Twist of Taste 

Food Review: Estilo takes Latin flavors into new territory.

click to enlarge At Estilo, the flavors of Latin cultures come together with unique spins from chef Craig Smith.  Here, the quinotto is a risotto like dish with wild mushroom arborio, spinach, cream and Parmesan. - SCOTT ELMQUIST
  • Scott Elmquist
  • At Estilo, the flavors of Latin cultures come together with unique spins from chef Craig Smith. Here, the quinotto is a risotto like dish with wild mushroom arborio, spinach, cream and Parmesan.

Restaurants are notoriously difficult businesses with small profit margins and the need to continually attract a sometimes fickle dining public. So it’s especially exciting when restaurant owners are able to expand instead of shut down.

One of the latest success stories is Estilo, created by the owners of Toast, the popular gastropub in the Near West End’s Village Shopping Center. Estilo, which is Spanish for style, is a few doors down from its older sibling in the former City Limit.

The menu is built upon the flavors of Central and South America. If that seems like a lot of ground to cover, it is. From Peruvian rotisserie to Puerto Rican mofungo, Estilo captures the diverse flavors of Latin America with a sampling of dishes from the vast region. Divided into street food, small and large plates, the menu has options that will work for most appetites and taste preferences. As an unadvertised bonus, everything on the menu is gluten-free.

On my first visit, I’m startled by the host almost hidden to the left of the entrance. My eyes take a moment to adjust to the darkened interior, which is beautifully designed and welcoming. Outdoor dining along a covered interior corridor is a little odd with its strip-mall ambiance, but a welcome opportunity to enjoy al fresco dining even on a rainy evening.

The exceedingly friendly staff shows varying knowledge of the menu and the cultures it represents. Considering that the menu labels its dishes’ countries of origin and admirably includes a glossary defining terms, it would be worthwhile to train the staff with deeper knowledge about the food. There’s no excuse for a waiter’s not knowing how to describe flan, a dessert so ubiquitous that it’s found across Spanish- and Portuguese-speaking Latin America. On the other hand, several wait staff clearly know both the menu’s content and inspiration.

Estilo’s food, from head chef Craig Smith, is well-prepared, consistent and flavorful. But if you’re expecting straightforward reproductions of classic dishes, you may be disappointed. “What’s the point in reproducing what everyone else does?” one server asks rhetorically. “We put our own spin on things.”

So if you crave a pungent garlicky mofungo like you had on your last visit to San Juan, Puerto Rico, or the former Papa Ningo, you’re out of luck. Estilo’s version ($19) is much sweeter, which isn’t necessarily a bad thing, but it takes some adjustment of expectations.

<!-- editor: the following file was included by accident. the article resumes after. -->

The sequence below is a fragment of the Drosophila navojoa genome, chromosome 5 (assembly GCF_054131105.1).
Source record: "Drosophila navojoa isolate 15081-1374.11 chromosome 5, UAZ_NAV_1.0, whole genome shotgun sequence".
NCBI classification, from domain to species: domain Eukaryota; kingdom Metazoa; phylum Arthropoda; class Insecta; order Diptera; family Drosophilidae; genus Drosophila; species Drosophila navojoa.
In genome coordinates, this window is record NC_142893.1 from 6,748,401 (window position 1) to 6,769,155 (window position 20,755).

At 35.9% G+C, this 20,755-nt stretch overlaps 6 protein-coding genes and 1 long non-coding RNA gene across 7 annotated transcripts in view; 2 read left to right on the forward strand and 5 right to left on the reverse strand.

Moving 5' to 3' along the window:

For street food, the tres salsas ($6) are a pleasingly diverse mix of flavors, from an avocado tomatillo salsa with a slight spicy kick, to an aji sauce studded with roasted pumpkin seeds. The papa rellena ($8) is a potato fritter filled with Estilo’s rotisserie chicken and cheese. Although my order could benefit from a little more time in the fryer, the flavors are classic comfort food with a little Latin flair.

I’m excited to be able to choose among the five seviches on the menu. Typical seviche is fish that’s “cooked” in citrus, and Estilo’s versions are inventive and playful, including a vegan option with oyster mushrooms ($10). Scallop jicama ($13) delivers generous portions of scallop that are a little overpowered by the sweet notes from brown sugar and mangos.

Of the small plates, the chifrijo ($11) is my favorite by far, with the Costa Rican classic side dish gallo pinto studded with crispy roasted pork and laced with lizano sauce — a sweet, spiced, tomato-based, condiment. The Peruvian rotisserie chicken ($14) is pricey considering how inexpensive and widely available it is around Richmond. Estilo’s version is fairly typical, although improved by the choice of two house-made salsas.

Among the entrees, the quinotto ($16) is a pleasant surprise. Quinoa replaces arborio rice to make this rich and creamy “risotto,” of which I’m compelled to steal bites from my dining companion’s plate when she isn’t looking.

For a menu and concept as ambitious as Estilo’s, it isn’t surprising that some dishes work better than others. Capturing more than an entire continent’s flavors in one kitchen is a daunting challenge. I’ve quickly found my favorite on the menu, however, and plan to make Estilo a regular stop when I’m in the neighborhood.

7021 Three Chopt Road
Monday-Thursday 11a.m.-10 p.m.
Friday 11a.m.-11 p.m.
Saturday 5-11 p.m.
Sunday 5-10 p.m.


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